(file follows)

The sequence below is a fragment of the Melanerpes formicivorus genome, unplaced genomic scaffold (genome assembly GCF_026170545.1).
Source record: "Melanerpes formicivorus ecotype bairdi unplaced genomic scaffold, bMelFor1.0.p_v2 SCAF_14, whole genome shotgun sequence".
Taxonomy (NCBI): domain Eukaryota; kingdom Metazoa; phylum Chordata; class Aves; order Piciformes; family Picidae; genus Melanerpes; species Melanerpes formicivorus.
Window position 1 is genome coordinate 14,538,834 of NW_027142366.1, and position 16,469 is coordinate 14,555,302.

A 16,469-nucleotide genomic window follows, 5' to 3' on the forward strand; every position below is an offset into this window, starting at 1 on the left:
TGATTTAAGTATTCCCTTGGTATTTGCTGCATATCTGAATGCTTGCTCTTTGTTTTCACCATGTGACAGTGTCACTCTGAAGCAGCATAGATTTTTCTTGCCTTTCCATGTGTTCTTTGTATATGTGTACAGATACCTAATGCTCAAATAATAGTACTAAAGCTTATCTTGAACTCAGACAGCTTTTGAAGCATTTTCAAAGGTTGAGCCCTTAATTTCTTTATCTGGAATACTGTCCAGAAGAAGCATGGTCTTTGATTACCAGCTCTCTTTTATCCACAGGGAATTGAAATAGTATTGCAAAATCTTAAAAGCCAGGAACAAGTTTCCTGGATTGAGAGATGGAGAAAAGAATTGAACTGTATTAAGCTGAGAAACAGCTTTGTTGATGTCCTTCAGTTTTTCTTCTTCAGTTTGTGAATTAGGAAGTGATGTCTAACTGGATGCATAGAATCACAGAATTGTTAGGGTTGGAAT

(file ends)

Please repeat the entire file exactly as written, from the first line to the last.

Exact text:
The sequence below is a fragment of the Melanerpes formicivorus genome, unplaced genomic scaffold (genome assembly GCF_026170545.1).
Source record: "Melanerpes formicivorus ecotype bairdi unplaced genomic scaffold, bMelFor1.0.p_v2 SCAF_14, whole genome shotgun sequence".
Taxonomy (NCBI): domain Eukaryota; kingdom Metazoa; phylum Chordata; class Aves; order Piciformes; family Picidae; genus Melanerpes; species Melanerpes formicivorus.
Window position 1 is genome coordinate 14,538,834 of NW_027142366.1, and position 16,469 is coordinate 14,555,302.

A 16,469-nucleotide genomic window follows, 5' to 3' on the forward strand; every position below is an offset into this window, starting at 1 on the left:
TGATTTAAGTATTCCCTTGGTATTTGCTGCATATCTGAATGCTTGCTCTTTGTTTTCACCATGTGACAGTGTCACTCTGAAGCAGCATAGATTTTTCTTGCCTTTCCATGTGTTCTTTGTATATGTGTACAGATACCTAATGCTCAAATAATAGTACTAAAGCTTATCTTGAACTCAGACAGCTTTTGAAGCATTTTCAAAGGTTGAGCCCTTAATTTCTTTATCTGGAATACTGTCCAGAAGAAGCATGGTCTTTGATTACCAGCTCTCTTTTATCCACAGGGAATTGAAATAGTATTGCAAAATCTTAAAAGCCAGGAACAAGTTTCCTGGATTGAGAGATGGAGAAAAGAATTGAACTGTATTAAGCTGAGAAACAGCTTTGTTGATGTCCTTCAGTTTTTCTTCTTCAGTTTGTGAATTAGGAAGTGATGTCTAACTGGATGCATAGAATCACAGAATTGTTAGGGTTGGAAT